Only where the plaintiff is the assignee of the mortgage and the underlying note at the time the foreclosure action was commenced does the plaintiff have standing to maintain the action (U.S. Bank, N.A. v Collymore, 68 AD3d 752, 890 NYS2d 578 [2d Dept 2009]; Federal Natl. Mtge. Assn. v Youkelsone, 303 AD2d 546, 755 NYS2d 730 [2d Dept 2003]; Wells Fargo Bank, N.A. v Marchione, 69 AD3d 204, 887 NYS2d 615 [2d Dept 2009]; First Trust Natl. Assn. v Meisels, 234 AD2d 414, 651 NYS2d 121 [2d Dept 1996]). An assignment executed after the commencement of an action, which states that it is effective as of a date preceding the commencement date, is valid where the defaulting defendant appears but fails to interpose an answer or file a timely pre-answer motion that asserts the defense of standing, thereby waiving such defense pursuant to CPLR 3211[e] (see, HSBC Bank, USA v Dammond, 59 AD3d 679, 875 NYS2d 490 1445 [2d Dept 2009]). It remains settled, however, that foreclosure of a mortgage may not be brought by one who has no title to it and absent transfer of the debt, the assignment of the mortgage is a nullity (U.S. Bank, N.A. v Collymore, 68 AD3d 752, 890 NYS2d 578 [2d Dept 2009]; Kluge v Fugazy, 145 AD2d 537, 536 NYS2d 92 [2d Dept 1988]).
Indeed, a plaintiff has no foundation in law or fact to foreclose upon a mortgage in which the plaintiff has no legal or equitable interest (Wells Fargo Bank, N.A. v Marchione, 69 AD3d 204, 887 NYS2d 615 [2d Dept 2009]; Katz v East-Ville Realty Co., 249 AD2d 243, 672 NYS2d 308 [1st Dept 1998]). Either a written assignment of the underlying note or the physical delivery of the note prior to the commencement of the foreclosure action is sufficient to transfer the obligation, and the mortgage passes with the debt as an inseparable incident (U.S. Bank, N.A. v Collymore, 68 AD3d 752, 890 NYS2d 578 [2d Dept 2009]).
Although the February 28, 2008 assignment states it is “effective January 19, 2008,” such attempt at retroactivity is ineffectual. If an assignment is in writing, the execution date is generally controlling and a written assignment claiming an earlier effective date is deficient, unless it is accompanied by proof that the physical delivery of the note and mortgage was, in fact, previously effectuated (see, Bankers Trust Co. v Hoovis, 263 AD2d 937, 938, 694 NYS2d 245 ). A retroactive assignment cannot be used to confer standing upon the assignee in a foreclosure action commenced prior to the execution of the assignment (Countrywide Home Loans, Inc. v Gress, 68 AD3d 709, 888 NYS2d 914 [2d Dept 2009]; Wells Fargo Bank, N.A. v Marchione, 69 AD3d 204, 887 NYS2d 615 [2d Dept 2009]). Plaintiff’s failure to submit proper proof, including an affidavit from one with personal knowledge, that the plaintiff was the holder of the note and mortgage at the time the action was commenced, requires denial of the plaintiff’s application for an order of reference.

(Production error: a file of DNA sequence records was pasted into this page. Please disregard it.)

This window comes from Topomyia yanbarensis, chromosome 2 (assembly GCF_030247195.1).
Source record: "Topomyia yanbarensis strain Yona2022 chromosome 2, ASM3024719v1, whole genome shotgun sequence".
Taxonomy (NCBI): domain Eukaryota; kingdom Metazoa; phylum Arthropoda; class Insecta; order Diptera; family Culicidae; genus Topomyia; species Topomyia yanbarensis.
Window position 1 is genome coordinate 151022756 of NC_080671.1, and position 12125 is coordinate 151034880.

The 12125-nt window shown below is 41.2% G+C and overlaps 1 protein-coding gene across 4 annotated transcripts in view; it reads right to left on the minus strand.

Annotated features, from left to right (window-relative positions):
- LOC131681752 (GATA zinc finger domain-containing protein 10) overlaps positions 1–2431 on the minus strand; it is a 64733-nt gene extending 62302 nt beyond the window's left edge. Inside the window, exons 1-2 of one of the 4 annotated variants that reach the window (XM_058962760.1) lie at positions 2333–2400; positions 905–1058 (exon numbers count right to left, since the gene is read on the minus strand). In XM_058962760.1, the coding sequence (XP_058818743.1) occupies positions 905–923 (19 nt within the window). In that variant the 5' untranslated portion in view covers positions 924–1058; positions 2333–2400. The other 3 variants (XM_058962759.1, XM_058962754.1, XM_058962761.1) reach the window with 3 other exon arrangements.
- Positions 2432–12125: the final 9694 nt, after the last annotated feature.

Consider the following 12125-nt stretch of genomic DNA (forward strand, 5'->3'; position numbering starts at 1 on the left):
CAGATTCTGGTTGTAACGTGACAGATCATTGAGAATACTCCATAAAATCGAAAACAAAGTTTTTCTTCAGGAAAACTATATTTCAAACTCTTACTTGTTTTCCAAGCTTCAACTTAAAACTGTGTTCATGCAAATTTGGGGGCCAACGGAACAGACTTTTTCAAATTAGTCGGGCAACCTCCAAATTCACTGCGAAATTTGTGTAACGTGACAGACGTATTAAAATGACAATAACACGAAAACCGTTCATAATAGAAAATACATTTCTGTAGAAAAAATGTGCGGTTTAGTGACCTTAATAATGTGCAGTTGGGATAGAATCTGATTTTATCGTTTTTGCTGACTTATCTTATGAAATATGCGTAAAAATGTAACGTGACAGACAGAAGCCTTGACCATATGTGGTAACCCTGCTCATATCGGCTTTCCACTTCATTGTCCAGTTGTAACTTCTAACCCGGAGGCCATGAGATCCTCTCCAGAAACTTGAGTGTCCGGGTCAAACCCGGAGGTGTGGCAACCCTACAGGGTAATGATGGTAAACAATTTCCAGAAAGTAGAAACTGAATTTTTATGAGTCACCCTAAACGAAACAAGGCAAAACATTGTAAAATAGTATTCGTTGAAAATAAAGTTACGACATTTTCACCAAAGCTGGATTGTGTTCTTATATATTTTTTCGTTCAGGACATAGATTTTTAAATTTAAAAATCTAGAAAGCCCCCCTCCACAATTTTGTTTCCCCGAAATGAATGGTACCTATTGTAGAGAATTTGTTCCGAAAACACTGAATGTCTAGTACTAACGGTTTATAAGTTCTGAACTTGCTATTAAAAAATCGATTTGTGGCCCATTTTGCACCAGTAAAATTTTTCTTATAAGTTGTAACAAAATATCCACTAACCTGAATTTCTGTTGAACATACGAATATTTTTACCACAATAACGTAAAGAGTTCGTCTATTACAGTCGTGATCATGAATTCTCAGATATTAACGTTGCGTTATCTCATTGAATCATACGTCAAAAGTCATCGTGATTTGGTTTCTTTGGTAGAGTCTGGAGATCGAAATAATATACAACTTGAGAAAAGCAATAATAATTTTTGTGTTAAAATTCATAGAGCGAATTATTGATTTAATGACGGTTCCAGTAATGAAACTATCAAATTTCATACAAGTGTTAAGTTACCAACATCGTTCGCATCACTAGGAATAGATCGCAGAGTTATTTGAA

In its prior Order, the Court also gave specific directives concerning proof of compliance with RPAPL §1303 and § 1320 for any resubmitted motions. In this regard, the prior Order required “evidentiary proof, including an attorney’s affirmation, of compliance with the form, type size, type face, paper color and content requirements of RPAPL §1303 regarding foreclosure notices, as well as an affidavit of proper service of such notice,” as well as “evidentiary proof, including an attorney affirmation, of compliance with the form, content, type size, and type face requirements of RPAPL §1320 regarding special summonses in residential foreclosure actions, and proof of proper service of said special summons” (emphasis supplied). Despite these very specific directives, the attorney’s affirmation in support of this resubmitted motion fails to address those sections. While the affidavit of service does state that the summons and complaint were served with a Section 1303 notice on colored paper and a Section 1320 notice, such information, by itself, is not proper proof that those notices were compliant with the specific form, content, type size, and type face requirements set forth in those statutes.
Lastly, the Court notes that although service of process was made upon defendant Derek McCoy by substitute service pursuant to CPLR 308(2), the additional mailing required for such service was never completed. Instead, the process server sent the additional mailing to defendant Edyte McCoy who is alleged to have received a copy of the summons and complaint by personal service pursuant to CPLR 308(1). Such personal service does not require an additional mailing to complete service. Based on the foregoing, the plaintiff has established neither completion of service upon the defendant, Derek McCoy, nor jurisdiction of this Court over that defendant.
Based upon the foregoing, the plaintiff’s motion is denied.
This constitutes the Decision and Order of the Court.